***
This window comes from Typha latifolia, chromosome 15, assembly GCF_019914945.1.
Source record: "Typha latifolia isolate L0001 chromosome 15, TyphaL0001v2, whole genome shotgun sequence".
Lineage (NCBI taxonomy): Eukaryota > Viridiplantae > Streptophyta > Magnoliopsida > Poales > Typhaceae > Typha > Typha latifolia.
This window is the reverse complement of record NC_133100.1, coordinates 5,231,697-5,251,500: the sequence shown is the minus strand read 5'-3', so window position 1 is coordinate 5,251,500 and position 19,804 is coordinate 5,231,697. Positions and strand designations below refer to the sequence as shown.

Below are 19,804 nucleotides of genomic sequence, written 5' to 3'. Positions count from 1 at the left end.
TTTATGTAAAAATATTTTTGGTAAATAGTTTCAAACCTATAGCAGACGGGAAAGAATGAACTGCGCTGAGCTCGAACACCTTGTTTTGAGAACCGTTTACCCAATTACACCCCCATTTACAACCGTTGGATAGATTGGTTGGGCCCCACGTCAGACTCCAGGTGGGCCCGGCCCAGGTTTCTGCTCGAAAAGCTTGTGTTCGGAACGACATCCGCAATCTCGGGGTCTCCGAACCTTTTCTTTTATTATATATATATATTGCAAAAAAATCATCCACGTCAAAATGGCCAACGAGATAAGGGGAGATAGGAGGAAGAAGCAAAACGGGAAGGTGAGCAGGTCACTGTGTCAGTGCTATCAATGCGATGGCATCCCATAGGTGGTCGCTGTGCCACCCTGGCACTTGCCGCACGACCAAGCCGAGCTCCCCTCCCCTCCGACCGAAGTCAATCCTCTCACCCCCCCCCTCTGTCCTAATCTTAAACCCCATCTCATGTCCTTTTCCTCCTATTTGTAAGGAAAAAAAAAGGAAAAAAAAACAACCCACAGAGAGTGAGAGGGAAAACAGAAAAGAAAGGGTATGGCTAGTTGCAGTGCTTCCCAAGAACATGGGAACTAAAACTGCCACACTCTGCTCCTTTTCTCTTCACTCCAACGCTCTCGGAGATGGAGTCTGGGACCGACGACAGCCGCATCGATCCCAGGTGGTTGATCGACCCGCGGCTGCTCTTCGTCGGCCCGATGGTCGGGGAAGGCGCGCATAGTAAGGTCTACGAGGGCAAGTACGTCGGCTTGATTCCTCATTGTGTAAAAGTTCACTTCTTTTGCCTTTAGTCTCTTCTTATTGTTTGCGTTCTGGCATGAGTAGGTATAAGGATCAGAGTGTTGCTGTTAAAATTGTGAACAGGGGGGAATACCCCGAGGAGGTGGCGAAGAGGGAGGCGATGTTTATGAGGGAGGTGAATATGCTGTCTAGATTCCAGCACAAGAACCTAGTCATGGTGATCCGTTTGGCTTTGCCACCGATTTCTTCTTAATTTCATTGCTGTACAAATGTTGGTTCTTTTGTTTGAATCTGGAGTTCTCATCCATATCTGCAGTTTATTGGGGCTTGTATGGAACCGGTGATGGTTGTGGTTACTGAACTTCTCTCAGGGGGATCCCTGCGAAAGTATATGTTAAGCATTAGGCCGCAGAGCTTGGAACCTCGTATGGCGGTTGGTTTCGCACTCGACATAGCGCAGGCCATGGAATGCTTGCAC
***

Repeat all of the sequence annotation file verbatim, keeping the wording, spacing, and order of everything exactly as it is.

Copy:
This window comes from Typha latifolia, chromosome 15, assembly GCF_019914945.1.
Source record: "Typha latifolia isolate L0001 chromosome 15, TyphaL0001v2, whole genome shotgun sequence".
Lineage (NCBI taxonomy): Eukaryota > Viridiplantae > Streptophyta > Magnoliopsida > Poales > Typhaceae > Typha > Typha latifolia.
This window is the reverse complement of record NC_133100.1, coordinates 5,231,697-5,251,500: the sequence shown is the minus strand read 5'-3', so window position 1 is coordinate 5,251,500 and position 19,804 is coordinate 5,231,697. Positions and strand designations below refer to the sequence as shown.

Below are 19,804 nucleotides of genomic sequence, written 5' to 3'. Positions count from 1 at the left end.
TTTATGTAAAAATATTTTTGGTAAATAGTTTCAAACCTATAGCAGACGGGAAAGAATGAACTGCGCTGAGCTCGAACACCTTGTTTTGAGAACCGTTTACCCAATTACACCCCCATTTACAACCGTTGGATAGATTGGTTGGGCCCCACGTCAGACTCCAGGTGGGCCCGGCCCAGGTTTCTGCTCGAAAAGCTTGTGTTCGGAACGACATCCGCAATCTCGGGGTCTCCGAACCTTTTCTTTTATTATATATATATATTGCAAAAAAATCATCCACGTCAAAATGGCCAACGAGATAAGGGGAGATAGGAGGAAGAAGCAAAACGGGAAGGTGAGCAGGTCACTGTGTCAGTGCTATCAATGCGATGGCATCCCATAGGTGGTCGCTGTGCCACCCTGGCACTTGCCGCACGACCAAGCCGAGCTCCCCTCCCCTCCGACCGAAGTCAATCCTCTCACCCCCCCCCTCTGTCCTAATCTTAAACCCCATCTCATGTCCTTTTCCTCCTATTTGTAAGGAAAAAAAAAGGAAAAAAAAACAACCCACAGAGAGTGAGAGGGAAAACAGAAAAGAAAGGGTATGGCTAGTTGCAGTGCTTCCCAAGAACATGGGAACTAAAACTGCCACACTCTGCTCCTTTTCTCTTCACTCCAACGCTCTCGGAGATGGAGTCTGGGACCGACGACAGCCGCATCGATCCCAGGTGGTTGATCGACCCGCGGCTGCTCTTCGTCGGCCCGATGGTCGGGGAAGGCGCGCATAGTAAGGTCTACGAGGGCAAGTACGTCGGCTTGATTCCTCATTGTGTAAAAGTTCACTTCTTTTGCCTTTAGTCTCTTCTTATTGTTTGCGTTCTGGCATGAGTAGGTATAAGGATCAGAGTGTTGCTGTTAAAATTGTGAACAGGGGGGAATACCCCGAGGAGGTGGCGAAGAGGGAGGCGATGTTTATGAGGGAGGTGAATATGCTGTCTAGATTCCAGCACAAGAACCTAGTCATGGTGATCCGTTTGGCTTTGCCACCGATTTCTTCTTAATTTCATTGCTGTACAAATGTTGGTTCTTTTGTTTGAATCTGGAGTTCTCATCCATATCTGCAGTTTATTGGGGCTTGTATGGAACCGGTGATGGTTGTGGTTACTGAACTTCTCTCAGGGGGATCCCTGCGAAAGTATATGTTAAGCATTAGGCCGCAGAGCTTGGAACCTCGTATGGCGGTTGGTTTCGCACTCGACATAGCGCAGGCCATGGAATGCTTGCAC